Relationship between complexity classes XP and W?

I am reading the introductory chapter in Parameterized Algorithms by Cygan et al. and I am having some problems with the distinction between complexity classes $$\mathsf{W}$$ and $$\mathsf{XP}$$.

They explicitly define complexity class $$\mathsf{XP}$$ on p. 13 as the those problems that, given an instance $$(x, k)$$ of a parameterized problem, can be correctly decided by an algorithm in $$O(f(k)\cdot|(x,k)|^{g(k)})$$ time for functions $$g, k$$. I believe I understand this.

Complexity class $$\mathsf{W}$$ is not explicitly defined. However, in the discussion of $$k$$-cliques on p. 9, they give an $$O(n^k)$$ algorithm for deciding whether a $$k$$-clique exists in a graph. As I understand it, therefore, the $$k$$-clique problem must be in $$\mathsf{XP}$$. However, the authors discuss it as a $$\mathsf{W}$$ problem in a way that I find confusing.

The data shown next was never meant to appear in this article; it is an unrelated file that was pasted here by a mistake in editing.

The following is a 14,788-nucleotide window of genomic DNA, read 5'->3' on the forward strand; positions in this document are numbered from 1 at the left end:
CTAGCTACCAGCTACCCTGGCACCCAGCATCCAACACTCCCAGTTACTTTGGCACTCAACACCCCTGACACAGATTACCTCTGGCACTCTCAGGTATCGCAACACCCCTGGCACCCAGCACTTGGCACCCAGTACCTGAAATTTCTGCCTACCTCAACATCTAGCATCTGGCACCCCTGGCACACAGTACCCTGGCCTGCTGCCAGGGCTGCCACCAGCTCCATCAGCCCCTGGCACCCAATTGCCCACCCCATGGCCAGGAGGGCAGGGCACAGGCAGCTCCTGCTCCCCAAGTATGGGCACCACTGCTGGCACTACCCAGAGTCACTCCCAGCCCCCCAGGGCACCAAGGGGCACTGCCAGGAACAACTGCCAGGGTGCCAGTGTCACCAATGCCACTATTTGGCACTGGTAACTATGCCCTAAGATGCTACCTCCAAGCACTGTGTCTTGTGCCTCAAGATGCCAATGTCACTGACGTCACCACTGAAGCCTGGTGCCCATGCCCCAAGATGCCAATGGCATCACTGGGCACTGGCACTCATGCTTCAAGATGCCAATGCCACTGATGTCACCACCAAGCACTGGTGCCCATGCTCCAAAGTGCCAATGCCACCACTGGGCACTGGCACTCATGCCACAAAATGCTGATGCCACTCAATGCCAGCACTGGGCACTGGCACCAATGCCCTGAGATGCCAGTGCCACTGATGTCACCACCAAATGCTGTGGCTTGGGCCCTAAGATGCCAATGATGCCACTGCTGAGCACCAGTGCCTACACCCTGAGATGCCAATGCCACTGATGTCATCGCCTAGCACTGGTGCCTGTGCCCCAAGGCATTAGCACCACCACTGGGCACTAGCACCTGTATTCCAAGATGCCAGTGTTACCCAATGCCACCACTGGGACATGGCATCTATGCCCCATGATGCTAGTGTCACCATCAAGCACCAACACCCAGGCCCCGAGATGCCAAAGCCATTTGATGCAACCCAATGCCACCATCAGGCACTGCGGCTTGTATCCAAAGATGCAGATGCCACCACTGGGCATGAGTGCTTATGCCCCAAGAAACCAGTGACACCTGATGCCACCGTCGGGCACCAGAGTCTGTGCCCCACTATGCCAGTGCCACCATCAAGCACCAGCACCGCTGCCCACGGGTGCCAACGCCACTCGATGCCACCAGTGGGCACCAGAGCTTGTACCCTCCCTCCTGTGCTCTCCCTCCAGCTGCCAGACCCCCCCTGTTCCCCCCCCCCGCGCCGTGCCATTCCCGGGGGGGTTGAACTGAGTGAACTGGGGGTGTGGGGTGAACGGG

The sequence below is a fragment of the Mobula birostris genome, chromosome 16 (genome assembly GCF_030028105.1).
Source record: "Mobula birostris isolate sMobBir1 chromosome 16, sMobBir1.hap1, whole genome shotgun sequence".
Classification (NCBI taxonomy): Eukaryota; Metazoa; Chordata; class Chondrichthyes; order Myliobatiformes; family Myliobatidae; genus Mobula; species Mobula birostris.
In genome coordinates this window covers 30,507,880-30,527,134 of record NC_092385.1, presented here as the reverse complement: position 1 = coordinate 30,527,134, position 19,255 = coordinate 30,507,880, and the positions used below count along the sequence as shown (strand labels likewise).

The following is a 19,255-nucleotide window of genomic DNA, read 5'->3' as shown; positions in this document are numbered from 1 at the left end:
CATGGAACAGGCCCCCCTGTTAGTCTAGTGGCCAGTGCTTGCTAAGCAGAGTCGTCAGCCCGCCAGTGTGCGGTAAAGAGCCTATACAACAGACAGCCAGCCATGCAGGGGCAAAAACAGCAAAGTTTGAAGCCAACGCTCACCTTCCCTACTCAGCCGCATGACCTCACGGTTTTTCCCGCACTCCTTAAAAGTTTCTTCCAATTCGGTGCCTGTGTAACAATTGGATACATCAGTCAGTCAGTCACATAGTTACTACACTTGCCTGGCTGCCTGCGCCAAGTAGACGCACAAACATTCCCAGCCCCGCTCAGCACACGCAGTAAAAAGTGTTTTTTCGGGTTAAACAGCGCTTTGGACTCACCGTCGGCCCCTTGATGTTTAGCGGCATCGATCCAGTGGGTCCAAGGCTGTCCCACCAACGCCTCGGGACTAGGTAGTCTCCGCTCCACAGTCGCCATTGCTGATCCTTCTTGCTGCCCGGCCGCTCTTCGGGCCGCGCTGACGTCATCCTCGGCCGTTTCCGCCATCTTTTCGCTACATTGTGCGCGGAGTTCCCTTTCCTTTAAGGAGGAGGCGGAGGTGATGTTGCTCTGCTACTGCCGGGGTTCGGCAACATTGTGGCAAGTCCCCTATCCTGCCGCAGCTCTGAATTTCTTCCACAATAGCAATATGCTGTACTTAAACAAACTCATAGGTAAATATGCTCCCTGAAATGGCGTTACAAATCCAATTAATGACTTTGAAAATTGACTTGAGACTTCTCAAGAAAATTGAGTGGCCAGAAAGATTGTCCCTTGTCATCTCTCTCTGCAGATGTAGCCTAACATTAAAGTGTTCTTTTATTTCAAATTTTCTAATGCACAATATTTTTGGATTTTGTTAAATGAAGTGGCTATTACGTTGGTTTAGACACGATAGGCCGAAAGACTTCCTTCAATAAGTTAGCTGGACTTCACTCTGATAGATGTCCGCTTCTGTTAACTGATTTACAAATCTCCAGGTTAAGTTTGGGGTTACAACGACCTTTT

My question, then, is twofold: (1) Am I right in thinking that $$\mathsf{W} \subseteq \mathsf{XP}$$? I haven't been able to settle this by looking ahead in the book or by searching online. (2) Intuitively, what is the difference between the two classes? I have found defitions online, e.g. on Wikipedia, but not in language that I have found accessible. I would appreciate, therefore, if someone could provide more of an overview.

1) Yes, you are right: W is a subset of XP. As you noticed, $$k$$-clique is in XP. The class W is (usually by definition) the closure of that problem under FPT-reductions. XP is closed under these reductions. Hence the subsetship.
Gaining an intuition for W is not exactly made easy (in the past I tried in this answer). As said, it is usually defined by completeness of a problem (like $$k$$-clique). Definitions using machine models exist (e.g. Chen, Flum, Grohe: Machine-based methods in parameterized complexity theory. TCS 339(2-3), 2005). But that does not imply they are suitable for entry-level understanding of the class. I suggest you just take W as the sum of the facts you know about it.